Rachel Whiteread’s Studio Photo by Helene Binet
The Port Kembla Stack fell to the ground in an unearthly groan and a crumpled heap of cement and dust yesterday. Just an icon of my disintegrating past. I was there with the throngs of people waiting and watching, as we talked to each other, I noticed they all had returned from somewhere else. They had connected their home to the stack. It made me think of Rachel Whiteread and the cast of the space inside her home before demolition.
Recently I discovered the works of Rachel Whiteread, a British sculptor/artist whose connection to home and a simple cardboard box had produced a monumental work for the Tate Gallery.
Whiteread described Embankment as “working with a broader brush”, the installation was exhibited at the Tate Modern Gallery in London United Kingdom . The work took place in the Turbine Hall, an area of 152 meters long and 35 meters high. It was a commissioned work as part of the Unilever Series installed from 11 October 2005 to 1 May 2006. More recently in 2011 Ai Wei Wei’s installation of sunflower seeds occupied the same area also part of the Unilever Series.
Whiteread’s work comprises 14,000 translucent polyethylene casts of 10 selected cardboard boxes. Upon clearing out her deceased mother’s home, she came upon a box that had undergone different uses for family objects and this became the impetus for this larger work.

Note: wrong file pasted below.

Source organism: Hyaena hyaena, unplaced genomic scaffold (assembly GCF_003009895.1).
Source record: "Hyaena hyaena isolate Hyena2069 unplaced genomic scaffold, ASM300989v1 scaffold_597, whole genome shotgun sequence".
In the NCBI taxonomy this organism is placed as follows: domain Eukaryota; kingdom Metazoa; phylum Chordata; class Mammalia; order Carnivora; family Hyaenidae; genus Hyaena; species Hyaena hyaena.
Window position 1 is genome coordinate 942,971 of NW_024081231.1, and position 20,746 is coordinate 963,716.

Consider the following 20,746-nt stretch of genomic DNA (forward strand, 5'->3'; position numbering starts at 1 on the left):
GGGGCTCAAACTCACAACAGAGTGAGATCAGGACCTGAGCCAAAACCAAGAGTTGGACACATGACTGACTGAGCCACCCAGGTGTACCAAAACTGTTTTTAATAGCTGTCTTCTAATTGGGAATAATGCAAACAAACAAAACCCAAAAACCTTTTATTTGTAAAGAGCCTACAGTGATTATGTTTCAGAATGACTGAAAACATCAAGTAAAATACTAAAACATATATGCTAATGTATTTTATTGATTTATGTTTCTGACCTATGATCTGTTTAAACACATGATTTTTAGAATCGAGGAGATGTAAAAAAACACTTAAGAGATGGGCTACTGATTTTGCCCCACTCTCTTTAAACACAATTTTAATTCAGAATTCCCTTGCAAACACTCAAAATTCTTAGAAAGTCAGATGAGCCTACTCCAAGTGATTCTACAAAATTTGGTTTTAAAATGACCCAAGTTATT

The work evokes a feeling of monumentality, partly because of the scale and the space it occupies. The white translucency of the boxes feels snow-like and gives the impression of being able to wander snow-capped slopes. The cold is a stark contrast to the emotional warmth apparent when Whiteread first came across the box. The box, like so many other everyday objects, conveys a sense of familiarity from re-use and storage from nostalgic objects. The notion of the box storing Christmas decorations evokes happier childhood memories. Perhaps Whiteread’s Christmas in the northern hemisphere was snow-capped and the feelings of cold are part of that environment.
My Photo of Peter Robinson Sydney Biennale 2012
A work by Peter Robinson, Gravitas Lite 2012, in the Sydney Biennale 2012 had a similar effect being exhibited in the Turbine Hall at Cockatoo Island. In both artist’s works the shapes, in Robinson’s chains and Whiteread’s boxes, have relevance to the industrial space they inhabit but the starkness and fragility of the material also create interest in the sense they do not belong. The strong shadows cast on the light of the white boxes and the forms in the way they are stacked, appear to replicate landscape features, such as mountains or crevices, feeling more organic within the factory backdrop and further fuelling the contrast of material and space.
Hany Armanious Untitled Snake Oil
Embankment is also reminiscent of work by Australian contemporary artist Hany Armanious whose casts of everyday objects take on a transformative appearance. Untitled (snake oil) by Armanious impinges on the investigation of each glass’ empty shape as a negative space in the same way Whiteread initially explored the space of the box. Armanious has cast the shapes of inside glasses and then used the base as a plinth with the cast sitting on top to produce an interesting object.
In the same way, Whiteread’s work is beautiful in its simplicity.